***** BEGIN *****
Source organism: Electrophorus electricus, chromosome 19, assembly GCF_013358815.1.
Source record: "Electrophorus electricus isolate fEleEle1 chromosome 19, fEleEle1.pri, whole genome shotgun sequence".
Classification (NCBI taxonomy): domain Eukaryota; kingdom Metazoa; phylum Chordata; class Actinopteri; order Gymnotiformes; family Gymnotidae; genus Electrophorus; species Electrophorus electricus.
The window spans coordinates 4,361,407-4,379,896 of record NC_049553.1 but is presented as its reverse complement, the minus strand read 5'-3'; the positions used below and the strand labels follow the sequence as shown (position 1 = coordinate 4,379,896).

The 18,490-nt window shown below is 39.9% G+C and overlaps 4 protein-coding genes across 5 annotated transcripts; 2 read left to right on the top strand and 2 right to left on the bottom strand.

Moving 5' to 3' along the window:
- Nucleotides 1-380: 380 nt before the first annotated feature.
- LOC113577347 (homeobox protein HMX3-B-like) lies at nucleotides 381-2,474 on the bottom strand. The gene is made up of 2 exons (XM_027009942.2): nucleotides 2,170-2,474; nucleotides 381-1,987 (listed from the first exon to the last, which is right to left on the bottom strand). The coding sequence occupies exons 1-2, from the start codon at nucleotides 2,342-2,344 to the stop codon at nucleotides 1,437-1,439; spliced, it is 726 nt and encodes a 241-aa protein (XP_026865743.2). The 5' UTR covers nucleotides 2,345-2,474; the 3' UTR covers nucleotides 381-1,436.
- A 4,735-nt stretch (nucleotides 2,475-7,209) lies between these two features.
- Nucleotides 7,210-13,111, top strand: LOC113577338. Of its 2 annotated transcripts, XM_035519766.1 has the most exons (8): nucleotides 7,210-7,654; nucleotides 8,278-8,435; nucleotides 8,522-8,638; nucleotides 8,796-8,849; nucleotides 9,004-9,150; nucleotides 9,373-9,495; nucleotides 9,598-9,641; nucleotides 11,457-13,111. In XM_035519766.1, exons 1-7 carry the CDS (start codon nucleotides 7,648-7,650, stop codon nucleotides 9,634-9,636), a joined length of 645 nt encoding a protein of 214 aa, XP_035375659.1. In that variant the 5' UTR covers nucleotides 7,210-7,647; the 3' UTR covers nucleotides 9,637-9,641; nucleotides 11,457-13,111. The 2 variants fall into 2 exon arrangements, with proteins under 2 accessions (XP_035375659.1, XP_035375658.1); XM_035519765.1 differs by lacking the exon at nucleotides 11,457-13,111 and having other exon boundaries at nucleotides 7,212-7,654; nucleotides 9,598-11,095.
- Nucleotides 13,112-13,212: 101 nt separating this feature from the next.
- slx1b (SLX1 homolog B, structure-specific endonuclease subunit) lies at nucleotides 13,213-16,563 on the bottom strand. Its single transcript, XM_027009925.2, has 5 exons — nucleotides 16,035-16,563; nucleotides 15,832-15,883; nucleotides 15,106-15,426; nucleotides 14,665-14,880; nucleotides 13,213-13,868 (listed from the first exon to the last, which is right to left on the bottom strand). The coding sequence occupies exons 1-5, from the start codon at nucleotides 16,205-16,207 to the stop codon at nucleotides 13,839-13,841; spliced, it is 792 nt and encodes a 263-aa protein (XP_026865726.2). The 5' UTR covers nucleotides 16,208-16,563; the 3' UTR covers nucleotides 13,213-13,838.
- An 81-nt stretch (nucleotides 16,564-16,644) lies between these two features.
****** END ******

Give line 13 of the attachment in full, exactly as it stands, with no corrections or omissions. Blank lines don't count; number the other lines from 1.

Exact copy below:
- An 81-nt stretch (nucleotides 16,564-16,644) lies between these two features.